At process block 78 the line histogram 72 is normalized to the maximum value of a previous line histogram 72n-1 formed from a previous view 58n-1 (not shown) if a previous view 58n-1 exists. If there has been no previous view 58n-1 (for the first view to be processed, for example), this step 78 is skipped, that is the line histogram 72 is not normalized or effectively normalized to a value of 1.
Assuming there has been a previous view 58n-1, the brightness value of each row of the line histogram 72 is multiplied by a ratio of the maximum value of the previous line histogram 72n-1 divided by the maximum value of that line histogram 72. That is: ##EQU1##
where bi and bi are the brightness values of the ith row of the present histogram 72 before and after normalization and MAXn and MAXn-1 are the maximum values of the present and previous histograms 72 and 72n-1.
At process block 80, the present histogram 72 is analyzed from the superior row 66 to the inferior row 68 to determine a row of maximum positive slope 82. It is assumed in this analyses that the data of the superior row 66 is not truncated and this assumption is enforced by the proper positioning of patient 19. It is also assumed that the maximum total brightness for the histogram lies between the inferior and superior rows. Thus the row of maximum slope 82 provides a convenient fiducial reference with respect to the patient 19 occurring before the inferior row 68 and the truncation 76. Important, the row of maximum slope is independent of the truncation point 76 and of the absolute row number of the line histogram 72 but dependant primarily on the position of the patient 19.
If there is not previous view 58n-1, the program proceeds to the next view and returns to process block 74. This follows simply from the fact that the subsequent steps of motion correction between views 58 requires at least two views. All views are corrected so that they are aligned with the first view. The first view is not corrected.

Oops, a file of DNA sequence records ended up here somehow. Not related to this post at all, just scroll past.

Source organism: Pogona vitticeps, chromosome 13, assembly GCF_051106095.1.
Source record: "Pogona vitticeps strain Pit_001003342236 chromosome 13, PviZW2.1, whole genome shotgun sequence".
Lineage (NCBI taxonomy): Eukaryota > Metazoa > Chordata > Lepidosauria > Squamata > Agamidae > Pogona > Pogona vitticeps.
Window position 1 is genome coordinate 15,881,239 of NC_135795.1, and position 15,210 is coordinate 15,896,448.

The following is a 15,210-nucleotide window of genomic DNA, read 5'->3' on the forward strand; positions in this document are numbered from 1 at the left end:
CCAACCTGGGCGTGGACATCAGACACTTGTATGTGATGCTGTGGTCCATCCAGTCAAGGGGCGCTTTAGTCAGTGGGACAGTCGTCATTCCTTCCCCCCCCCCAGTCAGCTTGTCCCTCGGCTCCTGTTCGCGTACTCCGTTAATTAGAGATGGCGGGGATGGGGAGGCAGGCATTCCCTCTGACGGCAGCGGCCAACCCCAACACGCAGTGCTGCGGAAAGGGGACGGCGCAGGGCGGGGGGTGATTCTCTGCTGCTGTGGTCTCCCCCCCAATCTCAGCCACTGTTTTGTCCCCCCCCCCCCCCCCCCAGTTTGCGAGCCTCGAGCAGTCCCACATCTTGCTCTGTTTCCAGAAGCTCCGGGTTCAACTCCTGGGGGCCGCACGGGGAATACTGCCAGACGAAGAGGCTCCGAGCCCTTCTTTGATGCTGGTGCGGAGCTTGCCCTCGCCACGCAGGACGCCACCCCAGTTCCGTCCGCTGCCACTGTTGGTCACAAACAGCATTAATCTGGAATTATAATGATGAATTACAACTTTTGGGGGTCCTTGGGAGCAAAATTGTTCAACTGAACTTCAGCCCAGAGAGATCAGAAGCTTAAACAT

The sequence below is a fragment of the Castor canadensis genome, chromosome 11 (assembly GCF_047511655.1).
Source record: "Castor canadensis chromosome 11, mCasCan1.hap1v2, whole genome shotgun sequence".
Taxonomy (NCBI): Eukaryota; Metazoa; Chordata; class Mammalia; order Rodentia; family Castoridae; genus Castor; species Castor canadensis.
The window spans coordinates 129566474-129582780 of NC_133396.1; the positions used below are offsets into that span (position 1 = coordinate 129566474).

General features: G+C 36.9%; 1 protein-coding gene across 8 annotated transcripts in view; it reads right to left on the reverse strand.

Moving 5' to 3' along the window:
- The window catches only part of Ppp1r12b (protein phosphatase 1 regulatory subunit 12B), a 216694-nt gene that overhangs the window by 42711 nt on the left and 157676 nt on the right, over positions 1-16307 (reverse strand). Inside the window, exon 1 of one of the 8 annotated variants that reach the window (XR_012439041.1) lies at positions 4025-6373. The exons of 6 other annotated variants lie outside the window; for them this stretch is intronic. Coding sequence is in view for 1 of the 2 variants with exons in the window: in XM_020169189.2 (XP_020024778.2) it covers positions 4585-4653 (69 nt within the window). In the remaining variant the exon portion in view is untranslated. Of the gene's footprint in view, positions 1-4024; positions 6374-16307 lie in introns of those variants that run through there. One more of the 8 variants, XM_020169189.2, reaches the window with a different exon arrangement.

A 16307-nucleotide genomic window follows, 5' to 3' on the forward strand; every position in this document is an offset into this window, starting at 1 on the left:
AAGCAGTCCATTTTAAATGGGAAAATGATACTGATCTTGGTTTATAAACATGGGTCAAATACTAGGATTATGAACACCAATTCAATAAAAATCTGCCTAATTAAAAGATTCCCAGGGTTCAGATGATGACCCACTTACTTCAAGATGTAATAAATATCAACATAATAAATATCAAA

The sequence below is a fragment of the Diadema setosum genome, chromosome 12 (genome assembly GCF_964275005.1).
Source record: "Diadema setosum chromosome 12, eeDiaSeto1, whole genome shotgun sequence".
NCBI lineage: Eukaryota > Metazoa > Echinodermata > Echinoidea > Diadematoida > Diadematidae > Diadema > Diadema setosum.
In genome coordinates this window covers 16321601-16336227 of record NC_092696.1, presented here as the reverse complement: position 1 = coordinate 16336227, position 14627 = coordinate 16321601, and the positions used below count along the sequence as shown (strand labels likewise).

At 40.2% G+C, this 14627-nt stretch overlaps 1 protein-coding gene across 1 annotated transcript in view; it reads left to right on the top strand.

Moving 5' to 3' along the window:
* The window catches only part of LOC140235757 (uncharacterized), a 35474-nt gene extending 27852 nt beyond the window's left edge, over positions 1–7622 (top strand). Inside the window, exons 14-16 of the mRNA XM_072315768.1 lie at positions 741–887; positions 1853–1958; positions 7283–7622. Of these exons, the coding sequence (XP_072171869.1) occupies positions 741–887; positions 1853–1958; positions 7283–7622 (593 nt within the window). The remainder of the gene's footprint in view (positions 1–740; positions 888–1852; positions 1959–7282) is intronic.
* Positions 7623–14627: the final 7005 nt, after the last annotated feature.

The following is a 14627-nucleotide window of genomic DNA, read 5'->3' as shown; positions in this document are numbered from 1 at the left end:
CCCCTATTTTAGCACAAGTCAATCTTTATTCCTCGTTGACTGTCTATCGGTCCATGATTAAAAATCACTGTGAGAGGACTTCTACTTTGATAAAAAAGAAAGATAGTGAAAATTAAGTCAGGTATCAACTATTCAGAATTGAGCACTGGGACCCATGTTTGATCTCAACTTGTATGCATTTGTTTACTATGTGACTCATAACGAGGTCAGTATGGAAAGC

Referring to FIGS. 5(a) and 5(b), if there is a previous view 58n-1 the row of maximum slope 82 for the present histogram 72 is compared to the row of maximum slope 82n-1 computed from the previous histogram 72n-1, at process block 80. A last row number 81 is then established corresponding to the row of maximum slope 82 or 82n-1 whichever has the smaller row number.
The brightness values for each row of the line histogram 72 are subtracted from the brightness values of corresponding rows of the line histogram 72n-1 to create a difference histogram 88. That is:
di =b.sub.(i+a)(n-1) -b'(i+c)(n) (2)
where di is the value of the ith row of the difference histogram 88 and b'i(n), and bi(n-1) are the normalized brightness values of the present and the unnormalized values of the previous histograms 72 and 72n-1 and a and c are shifting constants to be explained below. A difference sum is then computed being the sum of the values di over each row i of the difference histogram or: ##EQU2##
The computation of the difference sum is shown in FIG. 4 as process block 84.
For the first such comparison, the difference histogram is computed by subtracting those rows having the same row number i in the line histograms 72 and 72n-1. That is, the shift constants a and c in equation (2) are zero. Thus, the brightness value of row i=0 of line histogram 72 is subtracted from the brightness value of row i=0 of line histogram 72n-1.